A Canadian, American, and Czech team of astronomers has achieved a higher separation of WIMP interactions from other interactions in a dark matter detector that previously achieved. This resulted during calibration runs of new modules used in the PICASSO project at SNOLAB in Canada. The effect is not completely understood, and further understanding, along with system adjustments, can aid in further suppressing background interactions when searching for dark matter.
|This is a module of the latest generation
of PICASSO detectors as installed at
SNOLAB. It is a 4.5l module with 80g
of active mass of C4F10. Droplets are
suspended in an elastic polymer. Signals
are recorded by 9 piezo electric sensors
. Events are localized by GPS-like
triangulation. Presently PICASSO is
installing a new experiment with 32
detector modules as shown to
the left and with an active
mass of 2.6 kg.
(Credit: Alex Pepin, Martin Auger)
The detection of dark matter particles, named WIMPs (weakly interacting massive particles), is an endeavor occupying many researchers. Though there is ample indirect evidence suggesting that nearly a quarter of the universe is made up of this mysterious substance, it has yet to be observed directly. Since the Milky Way, like all other galaxies, is nestled in a dark matter halo, researchers hope to capture collisions between WIMPs and atoms in detectors.
(Project in Canada to Search for Super-Symmetric Objects) dark matter experiment at SNOLAB
, a facility for the study of astroparticle physics in Ontario, Canada, uses the superheated droplet technique
to detect dark matter. This technique exploits a liquid’s reaction to energy deposits, which varies with pressure and temperature. Operating conditions can be tuned so that interactions with energies below a certain threshold go undetected, thus preventing them from interfering with the interactions that are of interest. This feature is critical for dark matter detection, because dark matter induced events are very rare and any other radiation present in the detector environment must be suppressed.
But despite PICASSO’s immunity to gamma
radiation, it is sensitive to energy losses of alpha particles
because they are in the WIMP energy region. Alpha particle emissions are in fact the most important background source because their temperature dependence is similar to that of the WIMPs’ interactions. Therefore, an event by event discrimination between the two types of interactions would constitute an important background suppression feature to the dark matter search.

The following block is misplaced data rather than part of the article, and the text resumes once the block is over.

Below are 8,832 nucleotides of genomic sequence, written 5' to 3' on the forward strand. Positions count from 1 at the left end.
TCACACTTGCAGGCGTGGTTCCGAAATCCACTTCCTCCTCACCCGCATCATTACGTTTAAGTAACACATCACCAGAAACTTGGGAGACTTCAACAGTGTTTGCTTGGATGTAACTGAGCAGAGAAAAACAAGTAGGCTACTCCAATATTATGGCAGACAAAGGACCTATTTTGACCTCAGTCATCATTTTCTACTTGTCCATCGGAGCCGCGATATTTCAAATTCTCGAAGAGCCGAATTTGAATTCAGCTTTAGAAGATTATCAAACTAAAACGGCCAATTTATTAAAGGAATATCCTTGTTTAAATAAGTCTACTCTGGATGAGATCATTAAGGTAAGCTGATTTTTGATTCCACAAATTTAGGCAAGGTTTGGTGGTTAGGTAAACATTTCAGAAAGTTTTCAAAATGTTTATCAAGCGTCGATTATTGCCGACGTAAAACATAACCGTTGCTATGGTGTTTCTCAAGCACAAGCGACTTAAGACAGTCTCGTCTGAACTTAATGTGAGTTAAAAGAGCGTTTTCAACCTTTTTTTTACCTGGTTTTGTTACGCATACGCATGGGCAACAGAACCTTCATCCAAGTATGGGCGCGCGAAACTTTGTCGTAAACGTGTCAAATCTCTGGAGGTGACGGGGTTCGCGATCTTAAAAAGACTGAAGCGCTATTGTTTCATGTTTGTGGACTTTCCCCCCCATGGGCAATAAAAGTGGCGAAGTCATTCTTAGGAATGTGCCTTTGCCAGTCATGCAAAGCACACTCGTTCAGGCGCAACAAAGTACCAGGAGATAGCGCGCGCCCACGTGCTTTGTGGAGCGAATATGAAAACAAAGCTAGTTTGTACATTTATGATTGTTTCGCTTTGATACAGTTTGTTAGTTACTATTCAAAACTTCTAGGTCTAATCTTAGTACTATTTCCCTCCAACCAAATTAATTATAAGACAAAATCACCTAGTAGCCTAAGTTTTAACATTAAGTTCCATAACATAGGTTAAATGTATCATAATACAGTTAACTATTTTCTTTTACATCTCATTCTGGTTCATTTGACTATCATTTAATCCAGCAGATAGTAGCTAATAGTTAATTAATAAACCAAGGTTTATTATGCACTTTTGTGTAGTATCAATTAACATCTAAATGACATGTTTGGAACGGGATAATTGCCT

|Illustration of alpha particle emission
during alpha decay (Credit: Inductiveload)
Recent calibration runs using new PICASSO detectors suggest such suppression is possible. This stems form the fact that the interactions’ acoustic signals contain information about the primary events, the alpha signals being more intense than those of the WIMPs. At present the cause of this difference is unknown, though one possible explanation has to do with the number of nucleation sites contributing to the signal.
Experiment spokesperson Viktor Zacek (Universite de Montreal
) said, “When we looked at our calibration data taken with neutrons and compared them with our alpha background data we saw a peculiar difference which we attributed first to some detector instabilities or gain drifts in our electronics. However, when we checked the data and refined the analysis the discrimination effect became even more pronounced.”
This discrimination effect came as a surprise, and further understanding is needed to fully utilize it. Additional system adjustments can also assist in enhancing the effect and refining the dark matter particles’ isolation. This effect can also be deployed for other causes, such as the detection of traces of alpha emitting actinides in biological samples and low neutron level counting.
TFOT reported on the development of various instruments intended for the detection of dark matter and other elusive substances. NASA’s High-Resolution Soft X-Ray Spectrometer
will study the extreme environments of the universe and help researchers explore dark matter on a large scale as well as the evolution of large galactic structures. Teams at the French Atomic Energy Agency and the French National Center for Scientific Research have completed construction of Antares
, the first underwater neutrino telescope. UK astronomers, as a part of the dark energy survey collaboration, are constructing one of the largest ever cameras
to detect dark energy.